No military operations yet to rescue ICRC workers, says military

MANILA — The military on Wednesday clarified that the government has not yet resorted to military operations to rescue the three abducted members of the International Committee of the Red Cross from the Abu Sayyaf bandits.

Lt. Col. Ernesto Torres, a spokesman of the Armed Forces of the Philippines (AFP), made the clarification after the military drew flak for allegedly endangering the lives of victims Italian Eugenio Vagni, Swiss Andreas Notter and Filipino Mary-Jean Lacaba after a fire fight broke out between the government and the kidnappers.

“We would like to make it clear na hindi pa tayo nag-transition sa isang military rescue operation. Bukas pa rin ‘yung mga avenues natin for the peaceful release of the ICRC victims,” Torres said in a press conference Wednesday.

[“We would like to make it clear that we have not yet shifted to military operation. We’re still open for peaceful release of the ICRC victims.”]

On Monday a clash took place between the military and the kidnappers. The encounter was followed by several other skirmishes. The latest was Tuesday’s clash in Barangay Sionogan, which already spread to nearby Malimbaya village.

ICRC officials on Tuesday called on the military to be extra-cautious in going after the kidnappers so as not to put the victims’ line in danger, despite reports that they were unhurt.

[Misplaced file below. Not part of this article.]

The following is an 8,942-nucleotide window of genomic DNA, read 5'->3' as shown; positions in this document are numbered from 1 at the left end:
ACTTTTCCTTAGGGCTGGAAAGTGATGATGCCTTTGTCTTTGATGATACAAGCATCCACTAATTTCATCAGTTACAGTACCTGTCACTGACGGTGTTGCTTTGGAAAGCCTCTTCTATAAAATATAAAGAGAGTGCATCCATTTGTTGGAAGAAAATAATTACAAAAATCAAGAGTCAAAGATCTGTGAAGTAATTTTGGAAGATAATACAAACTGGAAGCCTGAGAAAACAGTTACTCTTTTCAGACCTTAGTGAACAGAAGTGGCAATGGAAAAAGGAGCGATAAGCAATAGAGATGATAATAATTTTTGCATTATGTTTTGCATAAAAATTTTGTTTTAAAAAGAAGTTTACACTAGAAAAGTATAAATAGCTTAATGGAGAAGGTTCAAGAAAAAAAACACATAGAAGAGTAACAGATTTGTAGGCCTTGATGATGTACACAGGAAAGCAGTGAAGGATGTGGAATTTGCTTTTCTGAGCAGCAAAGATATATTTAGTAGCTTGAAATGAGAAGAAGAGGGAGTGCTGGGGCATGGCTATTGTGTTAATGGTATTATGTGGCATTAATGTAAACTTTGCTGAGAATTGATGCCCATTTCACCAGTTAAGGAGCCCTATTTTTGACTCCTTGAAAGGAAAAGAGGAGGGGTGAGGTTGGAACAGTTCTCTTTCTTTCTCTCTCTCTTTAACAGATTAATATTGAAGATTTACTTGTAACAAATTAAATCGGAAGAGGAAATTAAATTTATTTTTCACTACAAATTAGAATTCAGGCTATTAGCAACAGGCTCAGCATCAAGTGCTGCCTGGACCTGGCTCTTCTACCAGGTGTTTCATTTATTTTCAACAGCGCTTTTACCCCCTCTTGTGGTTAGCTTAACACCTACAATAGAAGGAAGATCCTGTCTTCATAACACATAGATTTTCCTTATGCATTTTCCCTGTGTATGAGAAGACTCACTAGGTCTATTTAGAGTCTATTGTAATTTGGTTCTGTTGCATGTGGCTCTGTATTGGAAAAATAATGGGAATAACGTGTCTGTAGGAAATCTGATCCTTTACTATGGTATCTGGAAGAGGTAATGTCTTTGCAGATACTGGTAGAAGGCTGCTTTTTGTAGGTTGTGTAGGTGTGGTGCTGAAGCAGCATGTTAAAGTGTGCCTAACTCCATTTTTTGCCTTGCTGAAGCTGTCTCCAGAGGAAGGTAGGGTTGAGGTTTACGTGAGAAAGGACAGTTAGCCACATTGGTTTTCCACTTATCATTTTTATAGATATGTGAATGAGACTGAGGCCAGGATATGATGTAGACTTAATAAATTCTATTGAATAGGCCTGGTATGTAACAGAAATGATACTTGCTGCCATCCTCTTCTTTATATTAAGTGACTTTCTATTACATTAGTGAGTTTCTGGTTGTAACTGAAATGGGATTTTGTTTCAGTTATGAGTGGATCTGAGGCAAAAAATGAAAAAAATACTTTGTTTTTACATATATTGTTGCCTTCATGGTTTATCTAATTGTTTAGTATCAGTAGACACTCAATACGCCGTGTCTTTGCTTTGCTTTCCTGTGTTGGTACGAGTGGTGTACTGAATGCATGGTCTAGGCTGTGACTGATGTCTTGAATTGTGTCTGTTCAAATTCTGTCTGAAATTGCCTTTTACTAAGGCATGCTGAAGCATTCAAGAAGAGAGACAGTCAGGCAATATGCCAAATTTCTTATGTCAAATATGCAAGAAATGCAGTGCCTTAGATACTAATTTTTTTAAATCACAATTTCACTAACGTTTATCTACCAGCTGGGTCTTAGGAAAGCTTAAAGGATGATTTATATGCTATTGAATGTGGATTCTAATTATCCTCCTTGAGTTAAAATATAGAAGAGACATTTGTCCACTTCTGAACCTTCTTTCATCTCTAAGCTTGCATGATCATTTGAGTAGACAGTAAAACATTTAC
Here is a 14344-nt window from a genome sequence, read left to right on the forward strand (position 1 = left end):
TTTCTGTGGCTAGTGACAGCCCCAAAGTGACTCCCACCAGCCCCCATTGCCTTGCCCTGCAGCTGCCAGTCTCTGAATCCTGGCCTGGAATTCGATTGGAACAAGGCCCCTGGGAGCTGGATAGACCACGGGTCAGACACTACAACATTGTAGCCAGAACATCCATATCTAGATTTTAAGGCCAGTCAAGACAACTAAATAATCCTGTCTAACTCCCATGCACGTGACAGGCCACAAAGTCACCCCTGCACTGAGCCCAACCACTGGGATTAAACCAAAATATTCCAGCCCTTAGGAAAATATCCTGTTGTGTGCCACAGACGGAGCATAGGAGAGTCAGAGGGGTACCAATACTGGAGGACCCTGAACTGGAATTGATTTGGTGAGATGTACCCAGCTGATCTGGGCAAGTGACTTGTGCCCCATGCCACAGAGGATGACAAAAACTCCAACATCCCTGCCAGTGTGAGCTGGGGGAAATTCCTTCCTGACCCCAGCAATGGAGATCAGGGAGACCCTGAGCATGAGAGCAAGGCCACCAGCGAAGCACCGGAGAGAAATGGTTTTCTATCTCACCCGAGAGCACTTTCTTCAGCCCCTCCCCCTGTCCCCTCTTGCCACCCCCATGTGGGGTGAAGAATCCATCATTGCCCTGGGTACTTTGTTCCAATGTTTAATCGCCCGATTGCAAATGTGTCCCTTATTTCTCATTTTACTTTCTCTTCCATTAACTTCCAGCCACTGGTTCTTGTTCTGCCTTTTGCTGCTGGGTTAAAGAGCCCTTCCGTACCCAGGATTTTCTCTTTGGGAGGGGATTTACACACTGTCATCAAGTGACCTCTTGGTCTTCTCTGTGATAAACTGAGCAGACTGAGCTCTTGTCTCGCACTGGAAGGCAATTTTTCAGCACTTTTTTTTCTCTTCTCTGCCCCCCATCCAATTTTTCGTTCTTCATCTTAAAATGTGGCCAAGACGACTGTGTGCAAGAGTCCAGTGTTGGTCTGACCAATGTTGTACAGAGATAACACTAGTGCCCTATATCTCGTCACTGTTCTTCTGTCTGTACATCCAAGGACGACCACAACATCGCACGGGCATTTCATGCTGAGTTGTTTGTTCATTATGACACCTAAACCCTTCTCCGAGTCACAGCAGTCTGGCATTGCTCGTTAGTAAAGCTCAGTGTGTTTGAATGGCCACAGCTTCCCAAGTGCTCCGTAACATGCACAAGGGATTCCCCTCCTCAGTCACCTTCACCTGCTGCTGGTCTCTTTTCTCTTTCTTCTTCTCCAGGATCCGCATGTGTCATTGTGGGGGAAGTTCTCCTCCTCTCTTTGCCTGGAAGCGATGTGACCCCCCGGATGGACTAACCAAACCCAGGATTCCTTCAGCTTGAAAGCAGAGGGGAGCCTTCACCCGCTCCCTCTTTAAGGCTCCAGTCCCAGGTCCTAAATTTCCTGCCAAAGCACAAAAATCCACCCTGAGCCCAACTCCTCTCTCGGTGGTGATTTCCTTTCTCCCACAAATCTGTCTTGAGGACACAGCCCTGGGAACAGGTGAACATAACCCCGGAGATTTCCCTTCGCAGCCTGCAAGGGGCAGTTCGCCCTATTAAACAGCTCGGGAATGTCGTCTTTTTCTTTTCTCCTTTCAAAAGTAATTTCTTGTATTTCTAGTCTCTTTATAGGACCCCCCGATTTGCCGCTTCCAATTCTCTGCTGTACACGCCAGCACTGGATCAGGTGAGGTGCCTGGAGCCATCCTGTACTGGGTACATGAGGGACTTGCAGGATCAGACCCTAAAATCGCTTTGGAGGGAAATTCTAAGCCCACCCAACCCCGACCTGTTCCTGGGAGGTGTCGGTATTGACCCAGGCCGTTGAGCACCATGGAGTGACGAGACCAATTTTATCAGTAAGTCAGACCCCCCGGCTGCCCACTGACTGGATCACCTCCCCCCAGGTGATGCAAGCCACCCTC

Sen. Richard Gordon, chair of the Philippine National Red Cross, also criticized the military over the clashes, which he said had placed the lives of the hostages in danger.

“We have been in contact with the gunmen and they are not threatening to harm the hostages. So there’s no need for any rescue operation at this point,” he said.

Gordon said it was surprising that the clashes happened at a time when Moro National Liberation Front (MNLF) chairman Nur Misuari was preparing to go and talk with the kidnappers.

He said Misuari should be given the chance to get the hostages freed unharmed.

Torres, however, said that the government’s primary objective was to ensure the safe recovery of the victims and the neutralization of the bandits was only secondary.

The Army official further explained that they would only shift to military options once the Task Force ICRC gives its go signal.

But until then, Torres said they would stick to constricting the bandits’ movements in certain areas to prevent “the spillover of atrocities” and to increase the pressure on kidnappers “with the hope that they would soon decide to just free the victims without any demands.”

Aie B. See, GMANews.TV

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Published in: on March 18, 2009 at 3:52 pm  Comments Off on No military operations yet to rescue ICRC workers, says military  
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